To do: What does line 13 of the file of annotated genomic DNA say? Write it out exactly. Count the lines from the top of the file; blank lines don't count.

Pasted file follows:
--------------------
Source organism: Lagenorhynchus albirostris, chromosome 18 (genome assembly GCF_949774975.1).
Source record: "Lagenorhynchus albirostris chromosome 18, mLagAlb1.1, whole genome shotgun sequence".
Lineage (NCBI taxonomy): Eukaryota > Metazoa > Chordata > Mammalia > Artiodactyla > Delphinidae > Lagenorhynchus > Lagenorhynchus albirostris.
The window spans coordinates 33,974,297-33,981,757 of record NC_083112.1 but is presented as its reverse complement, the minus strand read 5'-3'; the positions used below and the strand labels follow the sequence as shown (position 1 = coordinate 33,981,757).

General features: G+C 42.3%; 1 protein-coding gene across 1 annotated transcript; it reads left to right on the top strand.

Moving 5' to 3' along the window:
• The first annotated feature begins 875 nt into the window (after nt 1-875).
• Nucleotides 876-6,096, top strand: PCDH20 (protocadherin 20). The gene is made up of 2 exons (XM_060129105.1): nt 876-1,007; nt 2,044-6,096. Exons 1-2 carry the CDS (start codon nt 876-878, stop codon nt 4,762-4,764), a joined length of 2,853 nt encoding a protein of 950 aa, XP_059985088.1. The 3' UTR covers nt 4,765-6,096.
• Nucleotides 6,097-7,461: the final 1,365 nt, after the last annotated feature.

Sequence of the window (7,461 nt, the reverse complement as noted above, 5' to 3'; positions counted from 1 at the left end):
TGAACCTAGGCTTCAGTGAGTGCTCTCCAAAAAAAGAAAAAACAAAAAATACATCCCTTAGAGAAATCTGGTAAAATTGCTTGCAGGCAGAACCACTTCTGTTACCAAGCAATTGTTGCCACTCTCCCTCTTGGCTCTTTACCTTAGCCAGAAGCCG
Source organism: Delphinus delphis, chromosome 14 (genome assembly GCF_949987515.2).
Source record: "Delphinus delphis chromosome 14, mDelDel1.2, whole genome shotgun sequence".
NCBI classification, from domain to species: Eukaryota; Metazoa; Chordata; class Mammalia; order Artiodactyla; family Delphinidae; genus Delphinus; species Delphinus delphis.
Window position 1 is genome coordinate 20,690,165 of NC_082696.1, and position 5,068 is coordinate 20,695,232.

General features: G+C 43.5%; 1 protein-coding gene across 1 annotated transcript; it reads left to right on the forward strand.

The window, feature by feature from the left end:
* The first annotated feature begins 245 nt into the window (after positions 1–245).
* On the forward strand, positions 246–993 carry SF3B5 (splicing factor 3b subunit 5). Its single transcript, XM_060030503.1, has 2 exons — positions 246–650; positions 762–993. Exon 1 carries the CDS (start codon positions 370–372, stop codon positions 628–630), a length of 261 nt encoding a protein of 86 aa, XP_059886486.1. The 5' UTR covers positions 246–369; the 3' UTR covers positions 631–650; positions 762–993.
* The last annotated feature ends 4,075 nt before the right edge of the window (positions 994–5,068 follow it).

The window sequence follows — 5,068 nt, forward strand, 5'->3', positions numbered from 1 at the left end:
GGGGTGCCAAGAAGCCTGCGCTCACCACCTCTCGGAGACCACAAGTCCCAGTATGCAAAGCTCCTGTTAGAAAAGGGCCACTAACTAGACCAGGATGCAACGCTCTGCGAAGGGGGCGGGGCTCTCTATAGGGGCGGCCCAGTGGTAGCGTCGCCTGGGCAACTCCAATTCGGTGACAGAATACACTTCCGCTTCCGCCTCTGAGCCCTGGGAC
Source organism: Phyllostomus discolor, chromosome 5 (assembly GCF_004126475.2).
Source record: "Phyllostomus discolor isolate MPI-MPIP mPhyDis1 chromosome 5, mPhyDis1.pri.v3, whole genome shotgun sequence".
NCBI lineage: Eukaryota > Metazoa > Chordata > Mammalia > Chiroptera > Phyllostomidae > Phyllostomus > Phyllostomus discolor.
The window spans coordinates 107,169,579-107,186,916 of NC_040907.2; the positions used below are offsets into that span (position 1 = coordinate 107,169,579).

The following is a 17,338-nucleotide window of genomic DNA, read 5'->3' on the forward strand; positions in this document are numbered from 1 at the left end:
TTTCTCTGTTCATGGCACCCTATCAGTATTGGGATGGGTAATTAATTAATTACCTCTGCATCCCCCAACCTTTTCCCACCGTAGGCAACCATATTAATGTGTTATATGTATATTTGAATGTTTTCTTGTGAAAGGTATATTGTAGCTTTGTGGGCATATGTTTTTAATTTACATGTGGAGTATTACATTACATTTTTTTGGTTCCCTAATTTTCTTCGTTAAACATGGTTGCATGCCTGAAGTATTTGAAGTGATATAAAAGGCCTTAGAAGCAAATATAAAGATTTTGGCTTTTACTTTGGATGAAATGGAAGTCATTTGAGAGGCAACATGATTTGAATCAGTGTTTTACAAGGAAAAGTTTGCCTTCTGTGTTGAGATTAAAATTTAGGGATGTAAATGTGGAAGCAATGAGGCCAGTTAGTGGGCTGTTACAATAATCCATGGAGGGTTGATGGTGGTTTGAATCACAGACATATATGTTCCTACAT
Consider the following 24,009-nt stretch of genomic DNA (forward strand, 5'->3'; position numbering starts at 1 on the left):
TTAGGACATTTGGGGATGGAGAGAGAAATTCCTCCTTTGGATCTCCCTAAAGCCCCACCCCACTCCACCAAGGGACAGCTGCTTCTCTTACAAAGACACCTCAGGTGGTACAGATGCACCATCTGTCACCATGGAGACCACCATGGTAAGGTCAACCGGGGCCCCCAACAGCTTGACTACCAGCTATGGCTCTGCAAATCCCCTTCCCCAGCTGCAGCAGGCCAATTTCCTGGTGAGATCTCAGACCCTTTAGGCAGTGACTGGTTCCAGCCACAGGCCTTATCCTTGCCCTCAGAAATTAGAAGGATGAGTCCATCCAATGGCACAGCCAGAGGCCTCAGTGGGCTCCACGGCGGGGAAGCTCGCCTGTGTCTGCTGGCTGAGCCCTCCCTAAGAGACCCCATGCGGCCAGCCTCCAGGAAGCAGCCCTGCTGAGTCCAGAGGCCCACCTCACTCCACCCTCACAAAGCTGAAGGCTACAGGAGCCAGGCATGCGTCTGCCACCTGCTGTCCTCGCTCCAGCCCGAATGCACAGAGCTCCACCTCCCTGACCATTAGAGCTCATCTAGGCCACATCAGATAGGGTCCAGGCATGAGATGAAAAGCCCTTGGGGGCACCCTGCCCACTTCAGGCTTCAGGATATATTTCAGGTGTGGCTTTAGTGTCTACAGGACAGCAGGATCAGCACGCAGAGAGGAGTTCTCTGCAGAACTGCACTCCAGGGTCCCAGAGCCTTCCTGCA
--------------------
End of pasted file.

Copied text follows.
Source record: "Delphinus delphis chromosome 14, mDelDel1.2, whole genome shotgun sequence".